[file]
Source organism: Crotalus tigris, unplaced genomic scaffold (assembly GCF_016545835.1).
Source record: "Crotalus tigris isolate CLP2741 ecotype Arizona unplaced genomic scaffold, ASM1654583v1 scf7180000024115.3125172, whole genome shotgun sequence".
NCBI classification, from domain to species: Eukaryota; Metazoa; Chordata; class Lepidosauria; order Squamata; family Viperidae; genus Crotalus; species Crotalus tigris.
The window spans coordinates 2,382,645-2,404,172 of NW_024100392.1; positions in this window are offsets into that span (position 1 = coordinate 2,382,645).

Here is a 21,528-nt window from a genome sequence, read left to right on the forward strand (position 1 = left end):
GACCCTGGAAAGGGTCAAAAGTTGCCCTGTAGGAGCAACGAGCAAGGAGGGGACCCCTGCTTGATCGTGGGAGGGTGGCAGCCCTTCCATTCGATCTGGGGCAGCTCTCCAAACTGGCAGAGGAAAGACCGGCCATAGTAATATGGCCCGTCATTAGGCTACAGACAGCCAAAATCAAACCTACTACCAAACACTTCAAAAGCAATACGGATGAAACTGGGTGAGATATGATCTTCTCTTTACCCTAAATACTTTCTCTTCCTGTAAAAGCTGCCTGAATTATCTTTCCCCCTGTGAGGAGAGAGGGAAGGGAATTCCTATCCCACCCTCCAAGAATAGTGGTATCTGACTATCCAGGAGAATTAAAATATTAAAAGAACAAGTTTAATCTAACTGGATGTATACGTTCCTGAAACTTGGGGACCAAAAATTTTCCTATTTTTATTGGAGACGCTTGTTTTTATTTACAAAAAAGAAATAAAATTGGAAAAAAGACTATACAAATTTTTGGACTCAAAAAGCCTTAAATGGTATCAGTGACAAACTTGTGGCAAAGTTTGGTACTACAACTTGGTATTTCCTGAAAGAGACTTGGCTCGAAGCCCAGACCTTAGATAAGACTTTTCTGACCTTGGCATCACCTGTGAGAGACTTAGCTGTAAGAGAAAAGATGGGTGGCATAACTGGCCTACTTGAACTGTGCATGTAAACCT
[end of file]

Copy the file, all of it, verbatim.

Source organism: Crotalus tigris, unplaced genomic scaffold (assembly GCF_016545835.1).
Source record: "Crotalus tigris isolate CLP2741 ecotype Arizona unplaced genomic scaffold, ASM1654583v1 scf7180000024115.3125172, whole genome shotgun sequence".
NCBI classification, from domain to species: Eukaryota; Metazoa; Chordata; class Lepidosauria; order Squamata; family Viperidae; genus Crotalus; species Crotalus tigris.
The window spans coordinates 2,382,645-2,404,172 of NW_024100392.1; positions in this window are offsets into that span (position 1 = coordinate 2,382,645).

Here is a 21,528-nt window from a genome sequence, read left to right on the forward strand (position 1 = left end):
GACCCTGGAAAGGGTCAAAAGTTGCCCTGTAGGAGCAACGAGCAAGGAGGGGACCCCTGCTTGATCGTGGGAGGGTGGCAGCCCTTCCATTCGATCTGGGGCAGCTCTCCAAACTGGCAGAGGAAAGACCGGCCATAGTAATATGGCCCGTCATTAGGCTACAGACAGCCAAAATCAAACCTACTACCAAACACTTCAAAAGCAATACGGATGAAACTGGGTGAGATATGATCTTCTCTTTACCCTAAATACTTTCTCTTCCTGTAAAAGCTGCCTGAATTATCTTTCCCCCTGTGAGGAGAGAGGGAAGGGAATTCCTATCCCACCCTCCAAGAATAGTGGTATCTGACTATCCAGGAGAATTAAAATATTAAAAGAACAAGTTTAATCTAACTGGATGTATACGTTCCTGAAACTTGGGGACCAAAAATTTTCCTATTTTTATTGGAGACGCTTGTTTTTATTTACAAAAAAGAAATAAAATTGGAAAAAAGACTATACAAATTTTTGGACTCAAAAAGCCTTAAATGGTATCAGTGACAAACTTGTGGCAAAGTTTGGTACTACAACTTGGTATTTCCTGAAAGAGACTTGGCTCGAAGCCCAGACCTTAGATAAGACTTTTCTGACCTTGGCATCACCTGTGAGAGACTTAGCTGTAAGAGAAAAGATGGGTGGCATAACTGGCCTACTTGAACTGTGCATGTAAACCT